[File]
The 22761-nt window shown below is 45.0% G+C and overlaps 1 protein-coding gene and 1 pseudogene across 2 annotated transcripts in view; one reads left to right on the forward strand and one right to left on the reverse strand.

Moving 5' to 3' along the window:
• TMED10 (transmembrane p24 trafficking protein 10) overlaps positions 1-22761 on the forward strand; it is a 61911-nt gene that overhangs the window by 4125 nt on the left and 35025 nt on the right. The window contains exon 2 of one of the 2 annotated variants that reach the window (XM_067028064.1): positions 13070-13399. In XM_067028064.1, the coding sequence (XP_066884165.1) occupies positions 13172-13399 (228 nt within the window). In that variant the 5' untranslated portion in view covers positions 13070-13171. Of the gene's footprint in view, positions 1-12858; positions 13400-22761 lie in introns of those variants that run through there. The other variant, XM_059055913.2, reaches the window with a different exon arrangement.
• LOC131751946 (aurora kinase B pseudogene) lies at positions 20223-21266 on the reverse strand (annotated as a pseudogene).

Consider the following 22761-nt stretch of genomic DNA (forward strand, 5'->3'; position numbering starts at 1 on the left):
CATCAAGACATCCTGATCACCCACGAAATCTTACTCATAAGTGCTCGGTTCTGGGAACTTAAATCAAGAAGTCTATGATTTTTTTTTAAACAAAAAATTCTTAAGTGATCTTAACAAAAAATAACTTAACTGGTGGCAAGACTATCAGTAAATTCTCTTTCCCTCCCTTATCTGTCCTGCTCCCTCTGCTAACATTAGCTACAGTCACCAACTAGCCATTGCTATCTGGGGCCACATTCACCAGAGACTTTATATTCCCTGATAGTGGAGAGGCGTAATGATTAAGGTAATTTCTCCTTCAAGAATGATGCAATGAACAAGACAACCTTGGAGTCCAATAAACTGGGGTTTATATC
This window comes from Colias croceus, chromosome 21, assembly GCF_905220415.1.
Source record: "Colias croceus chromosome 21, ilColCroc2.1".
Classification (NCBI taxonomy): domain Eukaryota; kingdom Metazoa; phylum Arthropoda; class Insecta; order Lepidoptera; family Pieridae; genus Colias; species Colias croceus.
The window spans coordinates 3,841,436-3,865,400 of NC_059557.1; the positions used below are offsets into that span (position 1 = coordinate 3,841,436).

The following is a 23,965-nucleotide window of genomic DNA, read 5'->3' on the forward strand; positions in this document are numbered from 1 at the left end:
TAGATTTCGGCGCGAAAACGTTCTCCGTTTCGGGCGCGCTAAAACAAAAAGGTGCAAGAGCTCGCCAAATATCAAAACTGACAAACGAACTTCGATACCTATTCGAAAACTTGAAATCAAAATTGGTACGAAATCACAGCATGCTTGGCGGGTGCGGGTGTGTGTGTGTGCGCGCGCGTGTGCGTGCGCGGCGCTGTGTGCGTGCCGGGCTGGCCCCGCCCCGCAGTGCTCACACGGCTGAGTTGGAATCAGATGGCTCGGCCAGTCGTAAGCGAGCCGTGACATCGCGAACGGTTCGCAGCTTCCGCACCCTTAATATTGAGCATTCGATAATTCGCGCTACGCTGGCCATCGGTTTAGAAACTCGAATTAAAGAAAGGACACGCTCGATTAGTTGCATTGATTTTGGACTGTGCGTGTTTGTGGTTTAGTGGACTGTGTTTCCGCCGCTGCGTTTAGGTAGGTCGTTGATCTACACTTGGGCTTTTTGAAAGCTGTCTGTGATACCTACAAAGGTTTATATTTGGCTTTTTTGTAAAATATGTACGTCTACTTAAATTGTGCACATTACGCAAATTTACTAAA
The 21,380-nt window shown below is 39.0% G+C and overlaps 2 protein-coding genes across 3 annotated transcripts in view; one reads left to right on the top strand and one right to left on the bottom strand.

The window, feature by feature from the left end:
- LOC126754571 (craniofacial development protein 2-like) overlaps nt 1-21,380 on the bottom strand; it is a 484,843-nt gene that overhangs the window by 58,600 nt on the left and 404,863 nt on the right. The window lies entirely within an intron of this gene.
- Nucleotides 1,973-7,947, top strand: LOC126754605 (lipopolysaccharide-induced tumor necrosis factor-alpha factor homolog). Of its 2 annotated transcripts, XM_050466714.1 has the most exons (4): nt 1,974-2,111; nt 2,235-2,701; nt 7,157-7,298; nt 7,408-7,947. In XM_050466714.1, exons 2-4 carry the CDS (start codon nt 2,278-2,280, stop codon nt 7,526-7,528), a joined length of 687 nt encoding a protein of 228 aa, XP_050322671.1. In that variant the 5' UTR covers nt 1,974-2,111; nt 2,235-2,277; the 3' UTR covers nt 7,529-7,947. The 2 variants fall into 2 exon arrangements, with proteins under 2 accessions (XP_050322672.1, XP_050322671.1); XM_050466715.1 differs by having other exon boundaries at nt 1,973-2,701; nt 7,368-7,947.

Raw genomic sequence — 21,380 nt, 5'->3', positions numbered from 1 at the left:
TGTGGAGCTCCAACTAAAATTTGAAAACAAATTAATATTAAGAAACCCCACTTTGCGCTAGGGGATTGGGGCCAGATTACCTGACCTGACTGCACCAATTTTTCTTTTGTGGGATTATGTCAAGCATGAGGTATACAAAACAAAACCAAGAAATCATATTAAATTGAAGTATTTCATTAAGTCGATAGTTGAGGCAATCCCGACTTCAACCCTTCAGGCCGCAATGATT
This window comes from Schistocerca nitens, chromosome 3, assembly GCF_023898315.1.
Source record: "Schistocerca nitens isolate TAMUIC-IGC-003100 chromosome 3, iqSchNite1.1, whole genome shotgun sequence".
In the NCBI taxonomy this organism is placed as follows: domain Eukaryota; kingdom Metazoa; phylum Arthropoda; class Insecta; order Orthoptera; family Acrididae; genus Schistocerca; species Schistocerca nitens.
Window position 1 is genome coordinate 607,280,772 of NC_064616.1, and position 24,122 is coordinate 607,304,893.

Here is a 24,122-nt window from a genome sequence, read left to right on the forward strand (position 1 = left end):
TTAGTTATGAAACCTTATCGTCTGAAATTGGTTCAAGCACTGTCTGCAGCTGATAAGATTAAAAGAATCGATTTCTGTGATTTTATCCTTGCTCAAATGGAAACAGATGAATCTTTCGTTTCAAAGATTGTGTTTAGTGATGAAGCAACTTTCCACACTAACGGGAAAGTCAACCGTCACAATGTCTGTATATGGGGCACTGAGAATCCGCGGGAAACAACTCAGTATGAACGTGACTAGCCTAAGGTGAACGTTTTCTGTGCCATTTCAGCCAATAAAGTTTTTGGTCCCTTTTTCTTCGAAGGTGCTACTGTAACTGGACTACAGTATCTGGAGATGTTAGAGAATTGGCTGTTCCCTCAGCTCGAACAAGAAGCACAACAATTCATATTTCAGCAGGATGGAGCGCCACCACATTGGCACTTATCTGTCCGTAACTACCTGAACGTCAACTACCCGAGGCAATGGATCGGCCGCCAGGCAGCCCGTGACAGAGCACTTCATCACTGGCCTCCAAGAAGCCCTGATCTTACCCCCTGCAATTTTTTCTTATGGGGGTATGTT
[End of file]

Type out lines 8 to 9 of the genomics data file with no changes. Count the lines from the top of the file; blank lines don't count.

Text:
Source record: "Colias croceus chromosome 21, ilColCroc2.1".
Classification (NCBI taxonomy): domain Eukaryota; kingdom Metazoa; phylum Arthropoda; class Insecta; order Lepidoptera; family Pieridae; genus Colias; species Colias croceus.